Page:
feline fury

We’re having some trouble with our cats, and it’s causing unneeded stress in our home–even arguments between J and I. Mostly, we’re having trouble with one cat, and we’re a little beside ourselves.


This is Cleo of belly-lovin’ fame. She’s been my close companion for ten years now, and she’s one of the most sensitive felines I’ve known. Unfortunately, her sensitivity can lead to some very undesirable behavior. Cleo is a binge-eater. She eats and eats and eats and then vomits. She does this when she feels she doesn’t have regular enough access to food. This means that if we feed on a schedule, she gobbles it up in seconds and then it’s back up again in moments. Because we have a baby on the way, and because we had noticed that when free feeders are out, she tends to moderate better, we decided that we’d just start feeding the cats via free feeders all the time and give up on trying to control their portions. This has been working for awhile, but then Cleo decided that with all the changes in the house, she’d like to start going outside. Enter food panic.

Now, when Cleo has been outside for any period of time, and especially if we’ve been gone, she comes in, eats as much as she can as fast as she can, and then–you guessed it–brings it right back up. Last night, when we came home late, she did this three times, even though we tried to distract her, remove her from the food area, etc. She’s so sneaky that she very stealthily went over to her dish when we weren’t looking and proceeded to eat very quietly. I think this meant swallowing the food whole. It was a nightmare.

We’re beginning to wonder whether we should let her out, since it brings on such frantic behavior, but it also seems good for her to have some independence (and it’s good for us to get some time away from her).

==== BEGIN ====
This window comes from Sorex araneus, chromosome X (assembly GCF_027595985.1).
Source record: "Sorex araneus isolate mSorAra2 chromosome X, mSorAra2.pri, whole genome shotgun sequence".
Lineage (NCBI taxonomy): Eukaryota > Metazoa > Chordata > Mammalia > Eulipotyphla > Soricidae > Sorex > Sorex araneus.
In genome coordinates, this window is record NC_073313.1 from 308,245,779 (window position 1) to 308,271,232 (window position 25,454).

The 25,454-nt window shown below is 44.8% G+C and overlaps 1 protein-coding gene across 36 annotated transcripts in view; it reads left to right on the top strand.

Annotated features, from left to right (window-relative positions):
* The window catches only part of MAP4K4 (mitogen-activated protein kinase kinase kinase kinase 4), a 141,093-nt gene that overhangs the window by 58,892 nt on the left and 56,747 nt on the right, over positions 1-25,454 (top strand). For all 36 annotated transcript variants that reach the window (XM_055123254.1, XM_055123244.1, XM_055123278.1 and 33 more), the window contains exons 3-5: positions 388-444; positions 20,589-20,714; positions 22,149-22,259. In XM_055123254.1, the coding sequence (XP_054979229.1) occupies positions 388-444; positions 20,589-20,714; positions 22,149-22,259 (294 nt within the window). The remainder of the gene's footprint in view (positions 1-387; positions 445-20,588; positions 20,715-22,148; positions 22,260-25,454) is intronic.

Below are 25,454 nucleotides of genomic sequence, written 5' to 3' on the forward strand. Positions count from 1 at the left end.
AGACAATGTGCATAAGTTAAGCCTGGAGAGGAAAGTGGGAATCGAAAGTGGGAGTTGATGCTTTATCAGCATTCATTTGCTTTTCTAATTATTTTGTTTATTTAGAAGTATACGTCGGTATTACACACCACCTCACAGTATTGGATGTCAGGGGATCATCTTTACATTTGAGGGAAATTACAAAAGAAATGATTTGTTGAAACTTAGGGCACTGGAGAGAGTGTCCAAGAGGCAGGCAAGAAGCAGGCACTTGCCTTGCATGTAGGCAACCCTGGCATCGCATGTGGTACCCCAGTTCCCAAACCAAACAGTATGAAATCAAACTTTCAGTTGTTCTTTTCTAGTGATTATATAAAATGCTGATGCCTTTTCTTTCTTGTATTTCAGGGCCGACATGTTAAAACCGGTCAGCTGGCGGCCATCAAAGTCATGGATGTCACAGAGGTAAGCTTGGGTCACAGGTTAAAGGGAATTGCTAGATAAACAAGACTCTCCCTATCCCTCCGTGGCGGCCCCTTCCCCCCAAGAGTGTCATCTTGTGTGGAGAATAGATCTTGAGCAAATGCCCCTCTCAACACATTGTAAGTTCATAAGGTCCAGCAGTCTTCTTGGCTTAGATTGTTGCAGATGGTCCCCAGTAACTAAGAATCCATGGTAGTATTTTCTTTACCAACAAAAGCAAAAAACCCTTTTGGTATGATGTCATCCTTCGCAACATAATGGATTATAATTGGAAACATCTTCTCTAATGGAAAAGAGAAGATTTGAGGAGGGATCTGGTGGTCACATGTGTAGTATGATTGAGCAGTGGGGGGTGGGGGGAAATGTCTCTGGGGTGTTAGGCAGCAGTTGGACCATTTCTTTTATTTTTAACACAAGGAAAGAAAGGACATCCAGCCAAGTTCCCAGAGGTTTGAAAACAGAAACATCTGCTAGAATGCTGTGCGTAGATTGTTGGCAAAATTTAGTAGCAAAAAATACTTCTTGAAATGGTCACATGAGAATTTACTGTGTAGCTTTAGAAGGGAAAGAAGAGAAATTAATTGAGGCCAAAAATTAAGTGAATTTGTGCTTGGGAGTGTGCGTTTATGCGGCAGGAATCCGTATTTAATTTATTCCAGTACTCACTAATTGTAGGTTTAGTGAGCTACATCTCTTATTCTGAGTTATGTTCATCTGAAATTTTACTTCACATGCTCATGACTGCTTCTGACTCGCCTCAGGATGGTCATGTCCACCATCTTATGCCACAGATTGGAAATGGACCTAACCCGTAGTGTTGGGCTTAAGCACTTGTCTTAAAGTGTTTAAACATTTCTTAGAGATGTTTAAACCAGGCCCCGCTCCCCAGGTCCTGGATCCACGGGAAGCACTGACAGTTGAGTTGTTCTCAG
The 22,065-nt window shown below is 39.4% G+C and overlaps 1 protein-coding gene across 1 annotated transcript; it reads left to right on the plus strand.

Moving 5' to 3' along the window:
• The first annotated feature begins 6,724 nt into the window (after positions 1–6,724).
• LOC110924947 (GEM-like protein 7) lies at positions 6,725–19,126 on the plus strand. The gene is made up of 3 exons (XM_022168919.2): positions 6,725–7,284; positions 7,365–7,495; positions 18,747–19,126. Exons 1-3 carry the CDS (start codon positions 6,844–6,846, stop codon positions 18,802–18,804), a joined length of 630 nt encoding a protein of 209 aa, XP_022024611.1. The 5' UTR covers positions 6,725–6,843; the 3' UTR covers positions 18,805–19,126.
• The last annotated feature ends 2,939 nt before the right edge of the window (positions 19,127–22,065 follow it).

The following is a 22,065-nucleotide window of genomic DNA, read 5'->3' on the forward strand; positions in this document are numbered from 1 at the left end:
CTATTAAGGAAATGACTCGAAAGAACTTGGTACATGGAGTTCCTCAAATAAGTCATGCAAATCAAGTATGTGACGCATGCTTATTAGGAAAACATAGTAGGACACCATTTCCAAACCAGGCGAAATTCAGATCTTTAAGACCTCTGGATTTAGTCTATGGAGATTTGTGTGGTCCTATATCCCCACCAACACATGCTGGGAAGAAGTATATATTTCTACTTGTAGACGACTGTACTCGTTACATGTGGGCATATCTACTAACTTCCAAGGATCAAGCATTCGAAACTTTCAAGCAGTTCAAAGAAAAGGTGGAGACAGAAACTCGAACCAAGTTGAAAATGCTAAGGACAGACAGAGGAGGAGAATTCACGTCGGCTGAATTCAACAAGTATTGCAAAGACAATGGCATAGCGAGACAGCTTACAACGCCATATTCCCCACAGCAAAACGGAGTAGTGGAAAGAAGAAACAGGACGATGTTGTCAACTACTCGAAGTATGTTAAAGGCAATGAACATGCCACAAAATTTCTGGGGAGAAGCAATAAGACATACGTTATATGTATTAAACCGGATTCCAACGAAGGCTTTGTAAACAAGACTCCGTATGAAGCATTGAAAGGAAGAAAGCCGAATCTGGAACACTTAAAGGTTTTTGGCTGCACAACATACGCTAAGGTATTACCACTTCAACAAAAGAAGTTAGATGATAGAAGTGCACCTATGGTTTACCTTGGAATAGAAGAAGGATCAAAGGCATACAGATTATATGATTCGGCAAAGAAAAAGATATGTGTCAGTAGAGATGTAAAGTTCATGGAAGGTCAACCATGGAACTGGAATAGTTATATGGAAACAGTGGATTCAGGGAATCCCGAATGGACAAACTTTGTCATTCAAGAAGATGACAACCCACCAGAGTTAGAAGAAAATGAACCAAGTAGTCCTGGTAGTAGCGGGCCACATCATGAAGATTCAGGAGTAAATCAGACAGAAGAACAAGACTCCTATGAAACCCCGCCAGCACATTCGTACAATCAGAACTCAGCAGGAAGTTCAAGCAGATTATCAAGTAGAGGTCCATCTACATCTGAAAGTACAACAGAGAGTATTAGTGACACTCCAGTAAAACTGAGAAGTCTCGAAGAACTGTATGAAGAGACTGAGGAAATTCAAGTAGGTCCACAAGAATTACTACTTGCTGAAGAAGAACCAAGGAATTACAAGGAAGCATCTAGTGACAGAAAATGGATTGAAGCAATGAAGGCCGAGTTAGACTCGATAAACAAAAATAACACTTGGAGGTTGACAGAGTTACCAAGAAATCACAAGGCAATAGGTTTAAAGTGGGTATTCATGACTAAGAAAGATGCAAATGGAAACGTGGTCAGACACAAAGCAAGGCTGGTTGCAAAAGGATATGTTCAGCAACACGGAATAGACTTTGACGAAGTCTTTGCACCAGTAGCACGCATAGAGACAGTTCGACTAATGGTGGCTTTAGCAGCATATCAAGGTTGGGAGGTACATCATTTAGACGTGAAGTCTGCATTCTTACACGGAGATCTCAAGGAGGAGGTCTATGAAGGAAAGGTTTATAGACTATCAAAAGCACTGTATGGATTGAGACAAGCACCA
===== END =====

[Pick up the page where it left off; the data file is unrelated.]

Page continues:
And then there’s the other issue: the pee. In this apartment, we have to do what I never wanted to do, and that is keep a litter box in our living quarters (before, it was in the garage). It’s in a bathroom, and it’s cleaned by my wife at least once a day. One day, about six months ago, Cleo squatted outside of the bathroom door and peed right in front of me. She has been a peer for some time, and she does this when she’s been slighted. If she can’t come into our bedroom in the morning, and she finds a rug on the bathroom floor, she pees on it. If we have guests that are taking up what she sees as her space, she’ll go into our room and find something on the floor to pee on. Now that we’ve removed rugs and never drop an article of clothing on the floor and have denied any entrance to our bedroom, she goes back to that spot in front of the bathroom. We have poured over a gallon of Na.ture’s M.iracle on the spot, but to no avail. J cleaned the carpets with a steam cleaner last week. The piss odor is still there.

I’m at a loss. We both are. This cat is very dear to both of us. She comes to us when we’re upset, intervenes when we’re having an argument, nuzzles the baby, gives us kisses, and generally protects us from any harm she can. But she’s driving us mad. If we lived where we used to, she would turn into a primarily outside/garage cat with only supervised visits into the house. Here, in a large apartment complex, that simply isn’t possible, and we’re feeling very much at the mercy of this cat. We’ve tried every veterinary and behavioral intervention we can think of, we’re frankly just tired.

Short of finding her a new home, what would you do?


Filed under blogtherapy, cats

17 responses to “feline fury

  1. A.

    Ugh, you’re definitely in a bind. Thrown-up food is one thing (we too have a binge eater/thrower-upper), but cat pee is a whole other monster. I wish I had advice for you…hopefully you’ll find some resolution soon!

  2. That sucks! We have a “sensitive” cat too and our vet recommended Feliway. It’s a spray or a wall plug in. You can’t smell it but they can. It supposedly emits a happy pheromone that puts them at ease. I noticed a bit of a difference with my cat. Might be worth a shot before having to do something drastic. To get out the smell of cat pee I found Nature’s Miracle to be my best friend!

    • reproducinggenius

      Thanks for reminding me of Feliway. We ran out some time ago, and I completely forgot about it. I’m ordering some today.

      As for Nature’s Miracle–it is great, but somehow it hasn’t been working on this spot. I think I’ve decided to get one more bottle, pour a ton of it on the spot, let it dry, and cover the whole area with a bookcase or something.